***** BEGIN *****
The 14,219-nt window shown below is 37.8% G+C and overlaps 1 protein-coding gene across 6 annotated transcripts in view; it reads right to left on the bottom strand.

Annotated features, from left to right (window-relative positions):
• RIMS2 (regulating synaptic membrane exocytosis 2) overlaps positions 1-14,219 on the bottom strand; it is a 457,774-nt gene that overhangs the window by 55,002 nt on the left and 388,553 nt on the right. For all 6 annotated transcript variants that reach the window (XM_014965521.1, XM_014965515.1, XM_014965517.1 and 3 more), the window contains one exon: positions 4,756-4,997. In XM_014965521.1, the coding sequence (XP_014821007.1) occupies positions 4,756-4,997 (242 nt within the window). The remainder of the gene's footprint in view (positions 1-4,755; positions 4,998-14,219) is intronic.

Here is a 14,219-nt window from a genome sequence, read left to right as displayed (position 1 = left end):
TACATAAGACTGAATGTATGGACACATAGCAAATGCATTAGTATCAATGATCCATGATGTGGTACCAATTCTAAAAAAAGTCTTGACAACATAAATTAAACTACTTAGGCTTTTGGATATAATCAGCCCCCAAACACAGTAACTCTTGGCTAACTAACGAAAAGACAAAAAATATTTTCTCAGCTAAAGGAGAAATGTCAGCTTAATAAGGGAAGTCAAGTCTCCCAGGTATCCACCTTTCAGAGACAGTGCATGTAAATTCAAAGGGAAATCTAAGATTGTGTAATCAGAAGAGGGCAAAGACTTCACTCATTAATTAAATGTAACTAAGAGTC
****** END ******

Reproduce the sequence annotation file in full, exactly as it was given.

The 14,219-nt window shown below is 37.8% G+C and overlaps 1 protein-coding gene across 6 annotated transcripts in view; it reads right to left on the bottom strand.

Annotated features, from left to right (window-relative positions):
• RIMS2 (regulating synaptic membrane exocytosis 2) overlaps positions 1-14,219 on the bottom strand; it is a 457,774-nt gene that overhangs the window by 55,002 nt on the left and 388,553 nt on the right. For all 6 annotated transcript variants that reach the window (XM_014965521.1, XM_014965515.1, XM_014965517.1 and 3 more), the window contains one exon: positions 4,756-4,997. In XM_014965521.1, the coding sequence (XP_014821007.1) occupies positions 4,756-4,997 (242 nt within the window). The remainder of the gene's footprint in view (positions 1-4,755; positions 4,998-14,219) is intronic.

Here is a 14,219-nt window from a genome sequence, read left to right as displayed (position 1 = left end):
TACATAAGACTGAATGTATGGACACATAGCAAATGCATTAGTATCAATGATCCATGATGTGGTACCAATTCTAAAAAAAGTCTTGACAACATAAATTAAACTACTTAGGCTTTTGGATATAATCAGCCCCCAAACACAGTAACTCTTGGCTAACTAACGAAAAGACAAAAAATATTTTCTCAGCTAAAGGAGAAATGTCAGCTTAATAAGGGAAGTCAAGTCTCCCAGGTATCCACCTTTCAGAGACAGTGCATGTAAATTCAAAGGGAAATCTAAGATTGTGTAATCAGAAGAGGGCAAAGACTTCACTCATTAATTAAATGTAACTAAGAGTC